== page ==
The recent directive by the general counsel of the National Labor Relations Board (“NLRB”) treating McDonald’s Corporation as a “joint employer” in conjunction with its franchisees has sent shockwaves through the franchise industry.
The NLRB’s General Counsel, Richard Griffin, authorized 43 unfair labor practice complaints be issued against McDonald’s, saying the cases could move forward treating McDonald’s USA LLC as a joint employer along with its franchisees. Griffin’s directive followed 181 unfair labor practice charges the NLRB has received since November 2012, which challenge practices related to responses from McDonald’s and its franchisees to worker protests. In addition to the 43 ULP’s that will now move forward, the General Counsel’s office dismissed 68 of the charges and is still investigating 64 of them. Assuming they do not end in settlements, an administrative law judge will likely have to consider the General Counsel’s position as the proceedings move forward. While an ALJ’s decision does not carry the same implications of a full-board decision, the determination could still have a major impact on most if not all companies that utilize a franchise model to run their businesses. It would then likely be followed by an appeal to the full-board and then to the Court of Appeals.
The ruling could increase liability in the restaurant and other franchise-heavy industries and give unions a significant boost in their organizing efforts. While McDonald’s may be one of the more controlling franchisors, setting standards for its franchisee restaurants on appearance, food quality and business management, among other things, the General Counsel’s analysis would probably apply to other franchise businesses as most require their franchisees to meet certain standards.
Additionally, while the directive relates specifically to allegations of unfair labor practices, it may also have implications for union organizing efforts, something workers’ groups have been after for some time. The NLRB, if it adopts the general counsel’s stance, could also consider franchise owners and their franchisees joint employers for the purposes of union elections and collective bargaining.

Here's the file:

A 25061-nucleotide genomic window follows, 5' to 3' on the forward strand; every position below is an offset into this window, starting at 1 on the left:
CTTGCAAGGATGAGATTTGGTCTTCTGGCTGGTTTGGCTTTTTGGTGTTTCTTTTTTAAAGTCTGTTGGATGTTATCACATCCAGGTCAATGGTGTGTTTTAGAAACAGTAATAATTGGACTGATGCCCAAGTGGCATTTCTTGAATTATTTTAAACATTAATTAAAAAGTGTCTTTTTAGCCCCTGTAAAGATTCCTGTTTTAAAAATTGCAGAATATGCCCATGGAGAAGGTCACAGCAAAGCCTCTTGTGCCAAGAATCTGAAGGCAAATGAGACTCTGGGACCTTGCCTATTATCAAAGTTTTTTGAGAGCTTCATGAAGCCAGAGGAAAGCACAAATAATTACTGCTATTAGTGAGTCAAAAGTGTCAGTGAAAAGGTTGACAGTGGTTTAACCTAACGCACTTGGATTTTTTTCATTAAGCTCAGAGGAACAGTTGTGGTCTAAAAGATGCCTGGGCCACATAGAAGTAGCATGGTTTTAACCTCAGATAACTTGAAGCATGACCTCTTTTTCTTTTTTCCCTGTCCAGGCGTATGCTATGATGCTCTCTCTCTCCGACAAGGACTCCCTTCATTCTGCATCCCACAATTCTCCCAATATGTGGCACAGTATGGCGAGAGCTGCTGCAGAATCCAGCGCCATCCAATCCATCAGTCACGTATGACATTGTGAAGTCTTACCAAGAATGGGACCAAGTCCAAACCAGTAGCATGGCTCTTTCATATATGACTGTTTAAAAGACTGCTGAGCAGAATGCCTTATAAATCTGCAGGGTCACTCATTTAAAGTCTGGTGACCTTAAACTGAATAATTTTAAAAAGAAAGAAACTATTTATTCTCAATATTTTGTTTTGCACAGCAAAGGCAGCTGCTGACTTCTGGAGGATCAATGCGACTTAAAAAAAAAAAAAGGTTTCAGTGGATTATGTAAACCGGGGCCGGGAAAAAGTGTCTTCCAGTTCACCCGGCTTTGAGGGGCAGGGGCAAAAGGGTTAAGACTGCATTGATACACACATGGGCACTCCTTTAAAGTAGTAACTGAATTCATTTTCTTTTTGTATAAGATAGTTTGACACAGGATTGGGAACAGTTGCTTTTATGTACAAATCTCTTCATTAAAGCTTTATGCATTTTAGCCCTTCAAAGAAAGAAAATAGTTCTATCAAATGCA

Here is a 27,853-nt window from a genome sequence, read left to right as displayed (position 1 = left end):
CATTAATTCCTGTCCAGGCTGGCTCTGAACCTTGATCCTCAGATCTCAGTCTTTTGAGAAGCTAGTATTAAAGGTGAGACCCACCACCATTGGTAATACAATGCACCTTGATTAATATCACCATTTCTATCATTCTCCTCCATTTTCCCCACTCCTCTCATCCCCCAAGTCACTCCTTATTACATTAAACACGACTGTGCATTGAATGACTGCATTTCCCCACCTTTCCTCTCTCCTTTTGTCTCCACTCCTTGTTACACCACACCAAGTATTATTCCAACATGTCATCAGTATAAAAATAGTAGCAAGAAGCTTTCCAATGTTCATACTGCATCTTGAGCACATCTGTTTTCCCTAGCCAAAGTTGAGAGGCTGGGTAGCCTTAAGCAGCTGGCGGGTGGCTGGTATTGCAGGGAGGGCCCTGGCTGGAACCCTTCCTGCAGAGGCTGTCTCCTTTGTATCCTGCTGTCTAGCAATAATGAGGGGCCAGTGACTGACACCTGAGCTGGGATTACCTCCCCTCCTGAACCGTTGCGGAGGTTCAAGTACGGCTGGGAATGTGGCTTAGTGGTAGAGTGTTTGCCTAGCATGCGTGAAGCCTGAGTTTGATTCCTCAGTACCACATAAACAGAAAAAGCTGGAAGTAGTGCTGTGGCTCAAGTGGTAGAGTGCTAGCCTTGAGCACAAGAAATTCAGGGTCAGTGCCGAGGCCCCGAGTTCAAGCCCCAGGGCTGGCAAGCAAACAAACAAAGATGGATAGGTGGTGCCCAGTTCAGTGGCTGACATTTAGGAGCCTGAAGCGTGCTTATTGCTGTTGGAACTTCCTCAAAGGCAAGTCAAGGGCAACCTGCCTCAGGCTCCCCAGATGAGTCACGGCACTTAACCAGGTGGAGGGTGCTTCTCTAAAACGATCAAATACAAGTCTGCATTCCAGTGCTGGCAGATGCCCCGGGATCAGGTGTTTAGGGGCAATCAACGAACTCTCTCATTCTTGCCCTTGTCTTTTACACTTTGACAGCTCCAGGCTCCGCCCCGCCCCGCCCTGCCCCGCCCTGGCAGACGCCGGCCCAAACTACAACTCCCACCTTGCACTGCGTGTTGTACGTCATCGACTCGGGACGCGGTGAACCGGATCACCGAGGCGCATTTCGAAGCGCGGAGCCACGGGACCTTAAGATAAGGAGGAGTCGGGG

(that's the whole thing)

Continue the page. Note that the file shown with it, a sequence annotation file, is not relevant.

If the Board were to take the step of considering McDonald’s to be a joint employer for union election and bargaining purposes, it would likely be a boon for unions and give them more options for organizing. Instead of looking to represent a small group of workers at restaurants owned by a single franchisee, for example, a union could conceivably seek to represent a unit composed of a larger group of McDonald’s employees from restaurants operated by multiple franchisees, or even nationwide.
While the general counsel’s joint employer determination has direct implications for issues presented at the NLRB — such as complaints of unfair labor practices or petitions for union representation elections — a full board ruling may eventually open the door for companies like McDonald’s, which run on a franchise model, to be viewed as joint employers in the context of other employment disputes, such as cases alleging wage and hour disputes and/or Title VII complaints.
In a recent interview with the Dallas Business Journal, Munsch Hardt Kopf & Harr, P.C.’s own Mary Nix weighed in on the ruling as well. “The franchisors are wondering whether they can do anything to protect themselves,” says Nix. She also notes “The franchisors are concerned about a chilling effect on their sales of franchises.” There’s really not much franchisors can do for now except pay attention to this issue as the NLRB pursues it, Nix said. Most franchise agreements already contain language that says the franchisor isn’t liable for labor conditions created by the franchisee, she said. “The vicarious liability issue is ever-present in the franchise community,” she said. “This brings it to the forefront. Those questions about how much control a franchisor is taking in the operations of its franchisees is going to be a big question in courts and with governmental agencies going forward.”
In Texas, it has historically been difficult to hold a franchisor liable for the acts of its franchisees in employment scenarios, but that is changing, Nix said. If McDonald’s loses, it could be forced to reinstate fired workers, hire employees it failed to hire and pay back pay, among other penalties, Nix said. The employer could also be ordered to rescind any illegal policies, renounce past violations, remove improper disciplinary actions from employee files and promise not to commit violations in the future. “This would all go into a notice that must be posted for 60 days, essentially stating, ‘Here is what we did wrong, here is how we will fix it, we will not do that again and here are your rights under the NLRA,’ Nix said. If you would like to read the full article in the Dallas Business Journal, please click here.
Overall, this issue is a significant one that franchisors and franchisees need to keep a close eye on. The Labor & Employment and Franchise Law Practice Groups at Munsch Hardt Kopf & Harr, P.C. have extensive experience helping clients navigate difficult issues and we are here to help.